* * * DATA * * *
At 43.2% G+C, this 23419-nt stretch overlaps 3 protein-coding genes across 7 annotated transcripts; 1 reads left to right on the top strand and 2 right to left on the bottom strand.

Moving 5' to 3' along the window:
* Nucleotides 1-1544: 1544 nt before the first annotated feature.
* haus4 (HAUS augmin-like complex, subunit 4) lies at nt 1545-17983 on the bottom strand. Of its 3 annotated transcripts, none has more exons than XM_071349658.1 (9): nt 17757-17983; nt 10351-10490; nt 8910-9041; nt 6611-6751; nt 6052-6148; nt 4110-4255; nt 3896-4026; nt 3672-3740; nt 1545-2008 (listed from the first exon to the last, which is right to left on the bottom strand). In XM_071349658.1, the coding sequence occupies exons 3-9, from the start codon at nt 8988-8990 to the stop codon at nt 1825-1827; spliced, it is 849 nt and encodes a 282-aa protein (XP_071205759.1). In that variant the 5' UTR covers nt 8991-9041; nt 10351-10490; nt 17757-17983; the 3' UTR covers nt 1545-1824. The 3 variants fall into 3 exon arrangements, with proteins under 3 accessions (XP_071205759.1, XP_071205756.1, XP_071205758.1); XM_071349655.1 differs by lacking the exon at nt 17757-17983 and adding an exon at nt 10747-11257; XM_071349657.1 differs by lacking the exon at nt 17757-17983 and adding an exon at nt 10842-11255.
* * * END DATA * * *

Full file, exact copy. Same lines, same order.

At 43.2% G+C, this 23419-nt stretch overlaps 3 protein-coding genes across 7 annotated transcripts; 1 reads left to right on the top strand and 2 right to left on the bottom strand.

Moving 5' to 3' along the window:
* Nucleotides 1-1544: 1544 nt before the first annotated feature.
* haus4 (HAUS augmin-like complex, subunit 4) lies at nt 1545-17983 on the bottom strand. Of its 3 annotated transcripts, none has more exons than XM_071349658.1 (9): nt 17757-17983; nt 10351-10490; nt 8910-9041; nt 6611-6751; nt 6052-6148; nt 4110-4255; nt 3896-4026; nt 3672-3740; nt 1545-2008 (listed from the first exon to the last, which is right to left on the bottom strand). In XM_071349658.1, the coding sequence occupies exons 3-9, from the start codon at nt 8988-8990 to the stop codon at nt 1825-1827; spliced, it is 849 nt and encodes a 282-aa protein (XP_071205759.1). In that variant the 5' UTR covers nt 8991-9041; nt 10351-10490; nt 17757-17983; the 3' UTR covers nt 1545-1824. The 3 variants fall into 3 exon arrangements, with proteins under 3 accessions (XP_071205759.1, XP_071205756.1, XP_071205758.1); XM_071349655.1 differs by lacking the exon at nt 17757-17983 and adding an exon at nt 10747-11257; XM_071349657.1 differs by lacking the exon at nt 17757-17983 and adding an exon at nt 10842-11255.